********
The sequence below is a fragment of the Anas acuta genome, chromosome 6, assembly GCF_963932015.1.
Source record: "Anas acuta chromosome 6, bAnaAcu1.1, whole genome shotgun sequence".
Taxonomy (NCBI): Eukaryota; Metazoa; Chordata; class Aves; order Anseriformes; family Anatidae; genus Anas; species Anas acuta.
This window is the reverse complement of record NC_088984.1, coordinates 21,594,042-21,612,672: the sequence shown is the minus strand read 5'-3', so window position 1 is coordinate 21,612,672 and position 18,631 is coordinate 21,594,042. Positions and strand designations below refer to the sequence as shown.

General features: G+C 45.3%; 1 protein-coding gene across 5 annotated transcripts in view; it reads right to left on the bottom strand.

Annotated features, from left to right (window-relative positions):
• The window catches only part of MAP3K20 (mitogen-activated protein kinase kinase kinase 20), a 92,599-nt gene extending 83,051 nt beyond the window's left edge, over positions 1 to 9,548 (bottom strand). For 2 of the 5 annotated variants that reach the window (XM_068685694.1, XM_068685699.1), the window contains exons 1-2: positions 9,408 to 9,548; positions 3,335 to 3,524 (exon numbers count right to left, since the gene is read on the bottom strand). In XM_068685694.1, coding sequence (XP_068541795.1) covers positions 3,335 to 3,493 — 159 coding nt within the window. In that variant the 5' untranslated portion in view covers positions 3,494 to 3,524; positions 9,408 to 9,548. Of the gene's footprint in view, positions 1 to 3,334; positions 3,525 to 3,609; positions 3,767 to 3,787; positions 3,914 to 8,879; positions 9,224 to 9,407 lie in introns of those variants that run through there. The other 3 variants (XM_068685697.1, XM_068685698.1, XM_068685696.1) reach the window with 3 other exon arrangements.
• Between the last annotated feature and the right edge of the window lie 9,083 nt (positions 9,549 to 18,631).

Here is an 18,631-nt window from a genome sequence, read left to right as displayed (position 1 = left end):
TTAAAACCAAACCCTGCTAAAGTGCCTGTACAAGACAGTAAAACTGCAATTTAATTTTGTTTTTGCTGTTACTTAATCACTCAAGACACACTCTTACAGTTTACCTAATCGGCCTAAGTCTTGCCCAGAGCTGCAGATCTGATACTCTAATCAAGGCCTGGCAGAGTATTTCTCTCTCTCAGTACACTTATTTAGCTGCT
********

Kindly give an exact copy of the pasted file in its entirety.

The sequence below is a fragment of the Anas acuta genome, chromosome 6, assembly GCF_963932015.1.
Source record: "Anas acuta chromosome 6, bAnaAcu1.1, whole genome shotgun sequence".
Taxonomy (NCBI): Eukaryota; Metazoa; Chordata; class Aves; order Anseriformes; family Anatidae; genus Anas; species Anas acuta.
This window is the reverse complement of record NC_088984.1, coordinates 21,594,042-21,612,672: the sequence shown is the minus strand read 5'-3', so window position 1 is coordinate 21,612,672 and position 18,631 is coordinate 21,594,042. Positions and strand designations below refer to the sequence as shown.

General features: G+C 45.3%; 1 protein-coding gene across 5 annotated transcripts in view; it reads right to left on the bottom strand.

Annotated features, from left to right (window-relative positions):
• The window catches only part of MAP3K20 (mitogen-activated protein kinase kinase kinase 20), a 92,599-nt gene extending 83,051 nt beyond the window's left edge, over positions 1 to 9,548 (bottom strand). For 2 of the 5 annotated variants that reach the window (XM_068685694.1, XM_068685699.1), the window contains exons 1-2: positions 9,408 to 9,548; positions 3,335 to 3,524 (exon numbers count right to left, since the gene is read on the bottom strand). In XM_068685694.1, coding sequence (XP_068541795.1) covers positions 3,335 to 3,493 — 159 coding nt within the window. In that variant the 5' untranslated portion in view covers positions 3,494 to 3,524; positions 9,408 to 9,548. Of the gene's footprint in view, positions 1 to 3,334; positions 3,525 to 3,609; positions 3,767 to 3,787; positions 3,914 to 8,879; positions 9,224 to 9,407 lie in introns of those variants that run through there. The other 3 variants (XM_068685697.1, XM_068685698.1, XM_068685696.1) reach the window with 3 other exon arrangements.
• Between the last annotated feature and the right edge of the window lie 9,083 nt (positions 9,549 to 18,631).

Here is an 18,631-nt window from a genome sequence, read left to right as displayed (position 1 = left end):
TTAAAACCAAACCCTGCTAAAGTGCCTGTACAAGACAGTAAAACTGCAATTTAATTTTGTTTTTGCTGTTACTTAATCACTCAAGACACACTCTTACAGTTTACCTAATCGGCCTAAGTCTTGCCCAGAGCTGCAGATCTGATACTCTAATCAAGGCCTGGCAGAGTATTTCTCTCTCTCAGTACACTTATTTAGCTGCT